• David Timmersman appointed president of Vitaldyne

    David Timmersman has been appointed president of Vitaldyne, a contract manufacturer specializing in the manufacture, assembly and packaging of medical devices and components. Timmersman assumes the position held by Mariellyn Kuske, a founder of the company who will be retiring once the transition to new leadership is complete. Mariellyn Kuske, along with her husband Mike, began Vitaldyne […]

  • 6 visual impairment breakthroughs you need to know

    About 285 million people have some form of visual impairment in the world, according to the World Health Organization. Of that number, 39 million are considered blind, and 246 million have low vision. Three-fifths of all vision impairment can be prevented or cured. Uncorrected refractive errors are one of the main causes of vision impairment in […]

  • How to make ultrasound zap tumors in a moving organ

    Researchers led by the Fraunhofer Institute for Medical Image Computing think they’ve overcome the challenges standing in the way of using ultrasound to kill cancer tumors in organs that move with breathing. Until now, health practitioners have mostly limited ultrasound to treating prostate cancer, bone metastases and uterine myoma, according to the Fraunhofer Institute (Bremen, Germany). Organs […]

  • Do patient advocacy organizations have a conflict of interest?

    At least 83% of U.S. patient advocacy organizations receive financial support from medical device, drug and biotechnology companies, according to new research out of the University of Pennsylvania’s Department of Medical Ethics and Health Policy. The Penn research team – which included Matthew McCoy, Harald Schmidt and Ezekiel Emanuel – examined websites and annual reports for 104 organizations […]

  • Here’s what C-suite leaders plan to focus on under the Trump administration

    President Donald Trump, his administration and a Republican Congress have big plans for changing healthcare. For now, the future of the American healthcare system is up in the air. But healthcare leaders across the country have already started to make initial plans.

    Charlotte, North Carolina-based Premier Inc. decided to find out what is top of mind for C-suite leaders now that the new administration has taken the helm. The company conducted an online survey of 63 healthcare C-suite leaders, including CEOs, CFOs, CMOs, COOs, CIOs and CTIOs, between January 3 and February 6.

    The results found leaders zeroed in on five primary areas on which they will focus under the Trump administration, according to a press release from Premier. In priority order, they are:

    Advertisement

    1. Controlling costs and focusing on drug spending

    Sixty-five percent of survey respondents said they will increase their focus on ways of managing the cost of care. Another 61 percent said they plan to concentrate on managing rising drug costs and pharmaceutical spending, which aligns with President Trump’s claims that he wants to decrease drug prices.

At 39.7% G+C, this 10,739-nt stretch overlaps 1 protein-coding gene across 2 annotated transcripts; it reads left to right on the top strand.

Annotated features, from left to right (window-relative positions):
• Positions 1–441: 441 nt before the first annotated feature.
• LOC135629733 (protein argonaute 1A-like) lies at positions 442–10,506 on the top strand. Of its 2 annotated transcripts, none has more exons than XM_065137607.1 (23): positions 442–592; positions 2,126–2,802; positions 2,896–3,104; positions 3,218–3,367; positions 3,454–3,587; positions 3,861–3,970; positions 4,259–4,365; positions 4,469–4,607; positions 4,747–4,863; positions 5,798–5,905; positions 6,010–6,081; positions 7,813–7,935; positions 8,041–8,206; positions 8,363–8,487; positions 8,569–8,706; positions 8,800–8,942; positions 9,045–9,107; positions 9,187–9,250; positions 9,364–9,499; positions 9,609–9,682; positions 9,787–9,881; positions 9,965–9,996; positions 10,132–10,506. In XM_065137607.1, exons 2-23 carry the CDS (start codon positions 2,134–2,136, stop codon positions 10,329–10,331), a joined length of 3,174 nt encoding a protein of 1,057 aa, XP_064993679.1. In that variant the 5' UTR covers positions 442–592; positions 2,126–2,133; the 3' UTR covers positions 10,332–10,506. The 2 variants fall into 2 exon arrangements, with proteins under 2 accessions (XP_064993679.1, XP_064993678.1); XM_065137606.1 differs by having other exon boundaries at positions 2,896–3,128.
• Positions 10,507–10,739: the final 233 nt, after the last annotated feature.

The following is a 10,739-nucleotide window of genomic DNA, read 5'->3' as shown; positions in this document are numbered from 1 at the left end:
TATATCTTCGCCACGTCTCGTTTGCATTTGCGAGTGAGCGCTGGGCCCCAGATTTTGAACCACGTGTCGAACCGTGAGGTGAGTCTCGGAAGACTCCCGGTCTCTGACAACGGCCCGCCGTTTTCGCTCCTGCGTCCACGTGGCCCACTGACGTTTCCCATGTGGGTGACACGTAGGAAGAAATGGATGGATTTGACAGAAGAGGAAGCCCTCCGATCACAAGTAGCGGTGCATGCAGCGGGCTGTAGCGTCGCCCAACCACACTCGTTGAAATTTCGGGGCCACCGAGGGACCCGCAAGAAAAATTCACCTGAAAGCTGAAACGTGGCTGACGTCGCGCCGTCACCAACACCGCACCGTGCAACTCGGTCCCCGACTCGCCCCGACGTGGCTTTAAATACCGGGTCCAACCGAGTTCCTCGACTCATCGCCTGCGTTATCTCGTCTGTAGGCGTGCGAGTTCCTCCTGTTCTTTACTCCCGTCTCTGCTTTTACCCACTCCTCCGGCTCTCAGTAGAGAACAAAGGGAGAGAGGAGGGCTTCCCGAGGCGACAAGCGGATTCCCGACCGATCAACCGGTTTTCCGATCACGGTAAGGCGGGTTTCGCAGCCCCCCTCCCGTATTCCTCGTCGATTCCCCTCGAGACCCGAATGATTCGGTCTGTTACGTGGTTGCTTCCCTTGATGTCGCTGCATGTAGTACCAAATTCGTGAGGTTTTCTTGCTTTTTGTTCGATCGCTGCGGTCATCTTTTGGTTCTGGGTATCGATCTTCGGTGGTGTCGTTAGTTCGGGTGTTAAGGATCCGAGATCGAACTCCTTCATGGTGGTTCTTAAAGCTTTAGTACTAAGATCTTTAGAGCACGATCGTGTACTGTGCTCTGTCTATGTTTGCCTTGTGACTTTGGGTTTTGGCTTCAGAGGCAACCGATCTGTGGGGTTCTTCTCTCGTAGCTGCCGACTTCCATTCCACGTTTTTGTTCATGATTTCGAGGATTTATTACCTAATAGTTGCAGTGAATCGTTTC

2. Heading from meaningful use to meaningful insight

    Rather than a sole focus on putting data in EHR systems, respondents indicated they plan to focus on analytic capabilities. Half of the respondents said they will work to increase interoperability, and 53 percent plan to improve data integration and invest in analytics.

    3. Consumer engagement

    Even with the transition to a new administration, healthcare leaders are increasingly looking for ways to both engage and satisfy consumers. As such, 56 percent of respondents said they want to use telehealth to improve patients’ access to physicians. Another 45 percent plan to build on their organization’s patient engagement initiatives.

    4. Movement toward population health efforts

    Respondents indicated their interest in the value-based care initiatives lauded by the Obama administration. Of the leaders surveyed, 40 percent said they plan to expand the healthcare team to include nurse practitioners, care coordinators and others. Another 45 percent indicated they will increase their use of post-acute care services.

    5. Ongoing focus on clinical quality

    Though it’s becoming a standard for healthcare leaders, respondents indicated they will continue to concentrate on quality reporting. While 46 percent of respondents said their organization will increase the use of quality reporting systems such as the Merit-Based Incentive Payment System, 2 percent of respondents said they plan to decrease their investment in such systems.

    The results of the survey hint at a future that will revolve around lowered costs and improved quality, according to Premier COO Mike Alkire. “These findings highlight how providers are taking the long view — not just focusing on the here and now, but ultimately on what will be most beneficial to patients and sustain the viability of our nation’s hospitals,” he said in an email to MedCity.

    Photo: MANDEL NGAN/AFP/Getty Images